Does the couch look a little crooked? Are there gaps under your baseboards? Are the bedroom or bathroom doors sticking? Are there drywall cracks above the doors? Wait – is it time for new glasses already?  Before you get out the level or get your eyes checked, look down.  Sloping floors, caused by sagging floor joists, are a common problem, especially if you live in an older home. In most cases, sagging floor joists are treatable, if you act quickly.  When you notice your floor has started to sag, you should cautiously inspect for possible causes or hire a professional to take a look.  Minor damage now can quickly become major damage later, if left untreated.  A sagging floor caused by sagging floor joists can be an easily-fixable problem, or it can be a symptom of a larger issue, so it’s important not to ignore the warning signs.

Floor joists are used to support the floor of a home across an open area.  Floor joists are not supported by the same deep foundation as the perimeter walls of the home, and they usually are supported towards the center of the home where the support beams are typically located.  Sagging floors may be caused by extensive water damage, pest problems, improper initial construction, recent structural changes, or damage to support beams.

Understanding Floor Joists

Most floor joists are either made from natural lumber, cut from fresh trees, or engineered lumber, a combination of strips of wood glued together in patterns.  Engineered lumber is more commonly used because it’s easier to predict expansion and contraction than with natural lumber.  Floor joists are layered perpendicular to support beams or supporting walls.

The “joist span” is the space covered by floor joists between support beams.  The joist span can range anywhere from a couple of feet to over twenty feet, depending on the size of the floor and the placement of support beams.  The “joist spacing” refers to the distance between floor joists.  Most floor joists are spaced between 12 inches and 16 inches apart.

Causes of Sagging Floor Joists

When you notice your floor has started to sag, it may be because of sagging floor joists.  If you live in a home with a basement, check the support beams downstairs.  A concrete basement floor provides the best support for posts and beams.  Wood or dirt floors create a greater risk for posts and beams, even if they are surrounded by a concrete base.  As the posts or beams deteriorate, the entire house will settle over time.  You can check the integrity of the home’s floor by poking a tool, like a screwdriver, into the floor joists around the post or beam.  A soft or mushy floor is a bad sign, and could also be the reason your upstairs floors are sagging.  If your basement does have a wood or dirt floor, this may be a good time to upgrade to concrete to seal the area and prevent ongoing issues.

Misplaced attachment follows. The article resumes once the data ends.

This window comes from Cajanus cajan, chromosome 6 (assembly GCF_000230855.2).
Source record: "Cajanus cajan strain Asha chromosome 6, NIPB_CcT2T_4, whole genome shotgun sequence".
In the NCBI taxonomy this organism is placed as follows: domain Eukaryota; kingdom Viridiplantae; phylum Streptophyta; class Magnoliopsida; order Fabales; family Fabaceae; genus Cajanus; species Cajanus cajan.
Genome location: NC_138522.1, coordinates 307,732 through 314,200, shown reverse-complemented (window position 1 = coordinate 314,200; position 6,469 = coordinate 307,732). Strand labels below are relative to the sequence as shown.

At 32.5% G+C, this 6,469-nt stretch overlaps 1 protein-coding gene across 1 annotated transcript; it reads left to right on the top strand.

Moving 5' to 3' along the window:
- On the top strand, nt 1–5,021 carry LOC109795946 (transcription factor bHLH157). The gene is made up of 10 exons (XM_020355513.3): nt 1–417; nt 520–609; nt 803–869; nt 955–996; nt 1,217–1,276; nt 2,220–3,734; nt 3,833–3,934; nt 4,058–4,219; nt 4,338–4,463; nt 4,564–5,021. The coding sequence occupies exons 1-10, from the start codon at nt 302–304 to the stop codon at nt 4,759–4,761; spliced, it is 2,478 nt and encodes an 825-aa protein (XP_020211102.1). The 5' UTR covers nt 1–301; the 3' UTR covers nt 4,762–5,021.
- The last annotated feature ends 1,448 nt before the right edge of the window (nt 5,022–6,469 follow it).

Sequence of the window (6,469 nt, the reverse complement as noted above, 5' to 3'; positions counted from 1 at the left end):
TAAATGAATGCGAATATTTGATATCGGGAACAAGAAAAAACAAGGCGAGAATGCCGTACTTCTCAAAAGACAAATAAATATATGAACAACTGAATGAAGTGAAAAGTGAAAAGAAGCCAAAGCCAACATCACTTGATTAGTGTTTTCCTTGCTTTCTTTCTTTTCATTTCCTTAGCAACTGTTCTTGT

Moisture and seasonal pests may also lead to sagging floor joists.  If you’re in the midst of a rainy season or recently experienced a massive snowmelt, that moisture may seep into your basement or crawlspace and dampen the rest of your home.  In the summer months, carpenter ants are a common problem and in the spring it could be termites.  Sometimes you can easily spot the damage, when the floor joists have obvious holes, other times it could help to hire an exterminator to inspect for you and do a preventative service.  Even if you fix the sagging floor joists, a recurrent pest problem will just cause the floors to sag again.

If you’ve recently had electrical, plumbing, or HVAC work done recently, that could also be the problem.  A sloppy contractor may have cut into your floor joists and jeopardized the integrity of the support systems.  When you have any type of repair job done on your home, it’s important to work with a licensed professional.  If a mistake is made, then someone is accountable to either fix the problem or refund your payment.  Your home’s floor system is never a time to cut corners either.  Problems below the main floor can impact the entire home.

Ways to Fix Sagging Floor Joists

When you’ve identified the cause of your sagging floor joists, you can figure out how to fix them.  In some cases, you can take on this job yourself, but if it’s a more severe problem you’re going to want to hire a professional.

Depending on the extent of the damage, you can usually fix sagging floor joists through:

  • Reinforcing – add steel I-beams with permanent jacks to shorten the floor joist spans to address floor bounce on sagging.
  • Sistering – identical lumber (either natural or engineered) can be screwed to existing floor joists.
  • Sistering with a Filch Plate – instead of a bolt, using ¼ inch to ½ inch piece of steel or plywood to attach the identical lumber.
  • Jacking – install a permanent jack or posts beneath the floor to slowly return it to its original shape, and then replace with a permanent post or beam.
  • Beam Replacement- replace the existing, deteriorated wood beams with steel I-beams and permanent jacks.

The good news is, sagging floor joists can be repaired.  How long this repair will take, depends on what’s going on beneath your floors.  Reinforcing and sistering are relatively quick repairs, but jacking will take longer to resettle your floor.  It probably took years for your floor to settle, so in some cases you can’t jack it up right away.  If the floor joists require jacking and not just reinforcing or sistering, this is a good time to consult a professional.  Taking on a major job like jacking yourself could end up causing much more damage if not done properly.

We offer a free home inspection to give you an idea of how extensive your floor joist damage is and what you should do.  Floor joist sagging may be an easily fixable solution, or it might be the sign of severe structural damage.